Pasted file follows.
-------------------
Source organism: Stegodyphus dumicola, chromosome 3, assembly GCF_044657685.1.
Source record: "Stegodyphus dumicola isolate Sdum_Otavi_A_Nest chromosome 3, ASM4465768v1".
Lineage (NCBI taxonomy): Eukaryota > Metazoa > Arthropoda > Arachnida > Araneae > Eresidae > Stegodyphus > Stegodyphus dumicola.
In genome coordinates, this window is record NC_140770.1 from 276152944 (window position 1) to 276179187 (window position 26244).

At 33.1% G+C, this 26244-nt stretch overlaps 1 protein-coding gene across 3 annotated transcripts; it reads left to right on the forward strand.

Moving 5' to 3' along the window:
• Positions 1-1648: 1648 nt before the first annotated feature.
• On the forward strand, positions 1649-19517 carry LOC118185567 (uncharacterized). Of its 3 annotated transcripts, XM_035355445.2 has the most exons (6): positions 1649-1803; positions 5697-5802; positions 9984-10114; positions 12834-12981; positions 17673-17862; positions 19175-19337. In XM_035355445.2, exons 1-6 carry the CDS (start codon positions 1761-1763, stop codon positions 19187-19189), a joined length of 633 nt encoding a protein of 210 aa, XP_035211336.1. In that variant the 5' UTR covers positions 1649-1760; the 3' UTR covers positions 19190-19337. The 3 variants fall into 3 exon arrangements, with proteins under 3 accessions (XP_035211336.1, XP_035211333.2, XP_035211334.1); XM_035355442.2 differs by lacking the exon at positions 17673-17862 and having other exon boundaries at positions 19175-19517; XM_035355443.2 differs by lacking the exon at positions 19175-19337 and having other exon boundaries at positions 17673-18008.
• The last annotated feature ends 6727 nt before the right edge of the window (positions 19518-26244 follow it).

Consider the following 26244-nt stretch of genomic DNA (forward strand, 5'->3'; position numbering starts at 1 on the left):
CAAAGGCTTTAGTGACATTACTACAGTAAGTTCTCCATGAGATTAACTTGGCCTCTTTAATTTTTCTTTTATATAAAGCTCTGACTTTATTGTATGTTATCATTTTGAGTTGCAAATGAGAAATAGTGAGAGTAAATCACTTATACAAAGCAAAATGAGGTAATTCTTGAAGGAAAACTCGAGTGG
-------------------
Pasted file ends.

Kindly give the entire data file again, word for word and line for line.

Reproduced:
Source organism: Stegodyphus dumicola, chromosome 3, assembly GCF_044657685.1.
Source record: "Stegodyphus dumicola isolate Sdum_Otavi_A_Nest chromosome 3, ASM4465768v1".
Lineage (NCBI taxonomy): Eukaryota > Metazoa > Arthropoda > Arachnida > Araneae > Eresidae > Stegodyphus > Stegodyphus dumicola.
In genome coordinates, this window is record NC_140770.1 from 276152944 (window position 1) to 276179187 (window position 26244).

At 33.1% G+C, this 26244-nt stretch overlaps 1 protein-coding gene across 3 annotated transcripts; it reads left to right on the forward strand.

Moving 5' to 3' along the window:
• Positions 1-1648: 1648 nt before the first annotated feature.
• On the forward strand, positions 1649-19517 carry LOC118185567 (uncharacterized). Of its 3 annotated transcripts, XM_035355445.2 has the most exons (6): positions 1649-1803; positions 5697-5802; positions 9984-10114; positions 12834-12981; positions 17673-17862; positions 19175-19337. In XM_035355445.2, exons 1-6 carry the CDS (start codon positions 1761-1763, stop codon positions 19187-19189), a joined length of 633 nt encoding a protein of 210 aa, XP_035211336.1. In that variant the 5' UTR covers positions 1649-1760; the 3' UTR covers positions 19190-19337. The 3 variants fall into 3 exon arrangements, with proteins under 3 accessions (XP_035211336.1, XP_035211333.2, XP_035211334.1); XM_035355442.2 differs by lacking the exon at positions 17673-17862 and having other exon boundaries at positions 19175-19517; XM_035355443.2 differs by lacking the exon at positions 19175-19337 and having other exon boundaries at positions 17673-18008.
• The last annotated feature ends 6727 nt before the right edge of the window (positions 19518-26244 follow it).

Consider the following 26244-nt stretch of genomic DNA (forward strand, 5'->3'; position numbering starts at 1 on the left):
CAAAGGCTTTAGTGACATTACTACAGTAAGTTCTCCATGAGATTAACTTGGCCTCTTTAATTTTTCTTTTATATAAAGCTCTGACTTTATTGTATGTTATCATTTTGAGTTGCAAATGAGAAATAGTGAGAGTAAATCACTTATACAAAGCAAAATGAGGTAATTCTTGAAGGAAAACTCGAGTGG